## Naive Bayes:

The Naive Bayes classifier assumes independence and that the likelihood of the data can be described as a gaussian function.

where:

If we only care about classification, then we can drop the normalizing factor P(x) and find the argmax of the equation. We will end up with something called the maximum a posteriori (MAP)

In many cases, there will not be any information on the prior as well. If we assume it is uniform and remove it from the equation. we will end up with the maximum likelihood.

Now let’s assume our data contains N number of x points. Since we assumed independence; the joint probability is simply the product.

Finally let’s take the log of the likelihood and simplify.

If the variance was equal across all classes then you could drop the log(sigma) and the denominator of the last term. We end up with something very familiar, Minimizing the sum of squared errors!

**So the algorithm works by finding the squared error of every data point from the mean of each classes. The class with the minimum distance scores higher and the data point is labeled accordingly.**

So all we need to do is find the mean and the variance of every class in our training data!

### Python Implementation:

I wrote this python implementation and also calculated the likelihood / evidence and the posterior; just for visualization. The discriminant function is called using the predict method.

I’d like to further note that all values are returned in Log probabilities except the posterior.

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""" | |

Univariate Naive Bayes | |

@author: Abdullah Al Nuaimi | |

""" | |

import numpy as np | |

from scipy.misc import logsumexp | |

class NB(): | |

def __init__(self,x,r): | |

# define the input data | |

self.x=x | |

self.r=r | |

# define the number of data points (t) and hypotheses (i) | |

self.t,self.i=x.shape[0],r.shape[1] | |

# initialize a hypotheses set with 2 parameters mean and var | |

self.H=np.empty((self.i,3)) | |

def fit(self): | |

# find the mean,var,prior and store them in hypothesis class (H) | |

for i in range(0,self.i): | |

mean=np.average(self.x[self.r[:,i]==1]) | |

var=np.var(self.x[self.r[:,i]==1],ddof=True) | |

prior=sum(self.r[:,i]==1)/len(self.r[:,i]) | |

self.H[i,:]=np.array([mean,var,np.log(prior)]) | |

return self.H | |

def likelihood(self,x): | |

''' calculate the likelihood of data over all H''' | |

L=np.empty((len(x),self.i)) | |

for idx,h in enumerate(self.H): | |

u=h[0] | |

v=h[1] | |

l=(–1/2)*np.log(2*np.pi)–np.log(v)–((x–u)**2/(2*v**2)) | |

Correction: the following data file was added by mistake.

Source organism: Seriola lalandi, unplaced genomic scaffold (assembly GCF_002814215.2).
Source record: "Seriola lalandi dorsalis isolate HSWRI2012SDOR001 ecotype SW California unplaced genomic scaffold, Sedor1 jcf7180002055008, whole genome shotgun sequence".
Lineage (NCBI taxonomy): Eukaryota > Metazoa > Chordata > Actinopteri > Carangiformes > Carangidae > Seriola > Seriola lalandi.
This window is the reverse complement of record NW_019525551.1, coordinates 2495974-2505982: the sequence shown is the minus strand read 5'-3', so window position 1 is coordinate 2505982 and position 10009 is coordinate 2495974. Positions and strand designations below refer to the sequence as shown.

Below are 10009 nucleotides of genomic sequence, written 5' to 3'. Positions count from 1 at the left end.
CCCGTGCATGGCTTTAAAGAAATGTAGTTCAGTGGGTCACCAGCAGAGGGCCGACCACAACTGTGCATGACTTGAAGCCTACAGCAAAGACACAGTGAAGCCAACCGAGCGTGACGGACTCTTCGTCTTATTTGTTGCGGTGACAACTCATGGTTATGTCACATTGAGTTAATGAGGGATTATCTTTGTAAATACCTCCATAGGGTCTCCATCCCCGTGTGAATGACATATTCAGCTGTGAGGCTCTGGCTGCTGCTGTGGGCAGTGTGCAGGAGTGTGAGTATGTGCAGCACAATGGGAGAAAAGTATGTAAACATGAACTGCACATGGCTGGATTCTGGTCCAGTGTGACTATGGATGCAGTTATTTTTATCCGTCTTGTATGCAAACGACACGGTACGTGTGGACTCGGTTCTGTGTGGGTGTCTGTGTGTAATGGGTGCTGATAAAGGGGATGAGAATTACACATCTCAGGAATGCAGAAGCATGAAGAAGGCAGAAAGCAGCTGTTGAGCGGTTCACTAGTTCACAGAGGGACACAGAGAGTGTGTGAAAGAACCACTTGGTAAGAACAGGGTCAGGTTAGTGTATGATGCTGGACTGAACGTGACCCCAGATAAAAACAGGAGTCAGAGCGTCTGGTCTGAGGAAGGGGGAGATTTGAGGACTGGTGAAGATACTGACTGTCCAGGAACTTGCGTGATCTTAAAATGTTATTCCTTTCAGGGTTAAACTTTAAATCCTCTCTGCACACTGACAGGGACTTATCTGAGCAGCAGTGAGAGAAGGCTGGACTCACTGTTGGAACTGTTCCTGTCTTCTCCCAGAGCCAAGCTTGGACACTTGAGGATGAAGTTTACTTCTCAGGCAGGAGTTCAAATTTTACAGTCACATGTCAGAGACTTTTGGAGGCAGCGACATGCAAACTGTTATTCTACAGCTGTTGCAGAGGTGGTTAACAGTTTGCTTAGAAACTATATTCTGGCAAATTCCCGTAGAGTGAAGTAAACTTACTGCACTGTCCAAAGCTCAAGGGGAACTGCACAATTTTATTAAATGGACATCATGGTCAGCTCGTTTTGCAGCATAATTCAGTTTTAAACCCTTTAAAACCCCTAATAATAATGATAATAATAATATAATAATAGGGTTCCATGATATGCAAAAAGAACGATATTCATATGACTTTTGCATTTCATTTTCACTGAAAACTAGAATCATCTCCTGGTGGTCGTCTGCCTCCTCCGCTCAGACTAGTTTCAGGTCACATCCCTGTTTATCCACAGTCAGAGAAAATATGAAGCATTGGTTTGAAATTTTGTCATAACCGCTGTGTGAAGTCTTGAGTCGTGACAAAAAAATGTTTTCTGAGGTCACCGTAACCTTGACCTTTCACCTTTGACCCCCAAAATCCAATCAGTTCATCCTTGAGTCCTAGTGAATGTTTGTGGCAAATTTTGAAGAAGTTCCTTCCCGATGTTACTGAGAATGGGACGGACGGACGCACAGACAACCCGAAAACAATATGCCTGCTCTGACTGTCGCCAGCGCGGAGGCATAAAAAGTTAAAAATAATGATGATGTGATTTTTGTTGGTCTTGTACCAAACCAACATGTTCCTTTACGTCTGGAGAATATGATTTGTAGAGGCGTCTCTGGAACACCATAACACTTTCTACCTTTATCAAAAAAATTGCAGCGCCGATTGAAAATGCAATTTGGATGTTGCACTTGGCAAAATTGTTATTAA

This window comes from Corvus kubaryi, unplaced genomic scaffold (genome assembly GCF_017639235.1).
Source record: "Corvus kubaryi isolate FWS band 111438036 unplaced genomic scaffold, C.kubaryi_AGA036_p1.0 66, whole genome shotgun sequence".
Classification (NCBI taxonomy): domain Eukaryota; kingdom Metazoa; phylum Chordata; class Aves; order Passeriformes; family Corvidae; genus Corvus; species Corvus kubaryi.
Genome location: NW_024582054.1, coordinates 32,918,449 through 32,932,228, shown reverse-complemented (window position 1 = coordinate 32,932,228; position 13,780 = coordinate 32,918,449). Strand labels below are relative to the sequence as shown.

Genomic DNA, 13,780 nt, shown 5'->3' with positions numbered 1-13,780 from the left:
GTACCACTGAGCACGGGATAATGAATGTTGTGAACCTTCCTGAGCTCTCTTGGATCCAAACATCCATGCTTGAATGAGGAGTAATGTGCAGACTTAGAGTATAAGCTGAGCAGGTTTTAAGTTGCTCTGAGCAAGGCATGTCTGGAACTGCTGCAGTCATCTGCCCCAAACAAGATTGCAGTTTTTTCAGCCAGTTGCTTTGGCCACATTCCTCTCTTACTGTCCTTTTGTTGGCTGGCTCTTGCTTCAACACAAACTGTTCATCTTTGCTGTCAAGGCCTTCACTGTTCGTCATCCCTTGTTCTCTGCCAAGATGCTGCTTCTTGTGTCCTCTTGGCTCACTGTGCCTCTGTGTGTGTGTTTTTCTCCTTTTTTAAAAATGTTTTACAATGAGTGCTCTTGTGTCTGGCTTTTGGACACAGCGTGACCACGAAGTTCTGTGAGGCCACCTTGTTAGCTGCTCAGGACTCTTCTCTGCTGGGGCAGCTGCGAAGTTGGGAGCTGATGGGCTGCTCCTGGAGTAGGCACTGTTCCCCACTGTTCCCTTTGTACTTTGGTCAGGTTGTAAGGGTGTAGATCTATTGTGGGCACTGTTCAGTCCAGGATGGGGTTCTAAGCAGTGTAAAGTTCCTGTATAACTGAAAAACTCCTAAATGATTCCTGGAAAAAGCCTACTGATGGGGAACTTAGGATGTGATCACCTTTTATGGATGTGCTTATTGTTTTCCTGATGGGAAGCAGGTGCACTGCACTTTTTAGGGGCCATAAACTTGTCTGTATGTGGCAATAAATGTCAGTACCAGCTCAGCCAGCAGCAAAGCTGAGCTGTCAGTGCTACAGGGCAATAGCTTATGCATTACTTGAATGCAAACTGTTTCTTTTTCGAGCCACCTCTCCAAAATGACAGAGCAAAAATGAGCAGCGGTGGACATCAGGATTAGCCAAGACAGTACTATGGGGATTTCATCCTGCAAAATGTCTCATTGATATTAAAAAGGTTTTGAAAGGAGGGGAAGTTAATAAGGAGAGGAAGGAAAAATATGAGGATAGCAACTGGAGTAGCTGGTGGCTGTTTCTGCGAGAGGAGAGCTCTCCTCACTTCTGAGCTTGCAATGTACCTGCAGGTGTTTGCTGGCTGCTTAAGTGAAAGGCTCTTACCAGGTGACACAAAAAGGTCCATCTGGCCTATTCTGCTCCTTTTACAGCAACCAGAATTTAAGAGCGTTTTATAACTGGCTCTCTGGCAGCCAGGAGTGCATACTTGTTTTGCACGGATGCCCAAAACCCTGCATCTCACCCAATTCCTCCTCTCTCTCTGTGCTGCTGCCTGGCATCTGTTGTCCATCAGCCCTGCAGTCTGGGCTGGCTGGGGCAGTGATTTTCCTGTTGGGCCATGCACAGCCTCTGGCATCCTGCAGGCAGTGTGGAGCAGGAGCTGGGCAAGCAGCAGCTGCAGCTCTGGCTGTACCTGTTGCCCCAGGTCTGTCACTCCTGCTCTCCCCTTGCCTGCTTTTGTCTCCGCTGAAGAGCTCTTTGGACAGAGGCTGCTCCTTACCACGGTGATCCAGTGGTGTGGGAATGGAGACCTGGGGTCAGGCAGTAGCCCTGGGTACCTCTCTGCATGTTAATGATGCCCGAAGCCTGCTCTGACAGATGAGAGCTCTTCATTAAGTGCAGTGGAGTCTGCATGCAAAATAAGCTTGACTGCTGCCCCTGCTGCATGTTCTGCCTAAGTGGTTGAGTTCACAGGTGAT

L[:,idx]=l | |

return L | |

def evidence(self,x): | |

MAP=self.likelihood(x)+self.H[:,2] | |

# e=np.array([np.logaddexp(a,b) for a,b in MAP]) | |

e=logsumexp(MAP,axis=1) | |

return e | |

def posterior(self,x): | |

return np.exp((self.likelihood(x)+self.H[:,2])–self.evidence(x)[:,None]) | |

def predict(self,x): | |

g= –(–np.log(self.H[:,1])–self.H[:,0]+x[:,None])**2/(2*self.H[:,1]**2) | |

return np.eye(self.i)[np.argmax(g,axis=1)] |

To run this class use the following code

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# -*- coding: utf-8 -*- | |

""" | |

Created on Sun Jun 24 00:26:00 2018 | |

@author: b0003 | |

""" | |

import numpy as np | |

np.random.seed(1337) | |

from NaiveBayes_log import NB | |

import matplotlib.pyplot as plt | |

from sklearn.preprocessing import OneHotEncoder | |

def data_gen(param,n,shuffle='False'): | |

data=np.empty((0,2)) | |

for u,v,l in param: | |

x=np.random.normal(u,v,n).reshape(n,1) | |

y=np.full((n,1),l) | |

data=np.append(data,np.concatenate([x,y],axis=1),axis=0) | |

if shuffle=='True': | |

np.random.shuffle(data) | |

return data | |

return data | |

param=[[–2,1,0],[2,1,1]] | |

raw_data=data_gen(param,1000,shuffle='True') | |

x=raw_data[:,0] | |

r=raw_data[:,1].reshape(–1,1) | |

encoder=OneHotEncoder() | |

r=encoder.fit_transform(r).toarray() | |

model=NB(x,r) | |

H=model.fit() | |

x=np.linspace(–6,6,1000) | |

p=model.posterior(x) | |

l=model.likelihood(x) | |

fig,ax=plt.subplots(2,1) | |

for axs in ax: | |

axs.grid() | |

ax[0].plot(x,p) | |

ax[0].set_xlabel('x') | |

ax[0].set_ylabel('Posterior') | |

ax[1].plot(x,np.exp(l)) | |

ax[1].set_xlabel('x') | |

ax[1].set_ylabel('Liklelihood') | |

plt.show() | |

plt.tight_layout() |

I hope this demonstrates how easy it is to implement Naive Bayes in code. The next step would be to move on into multivariate NB.

Again all files can be found at http://github.com/b00033811/ml-uae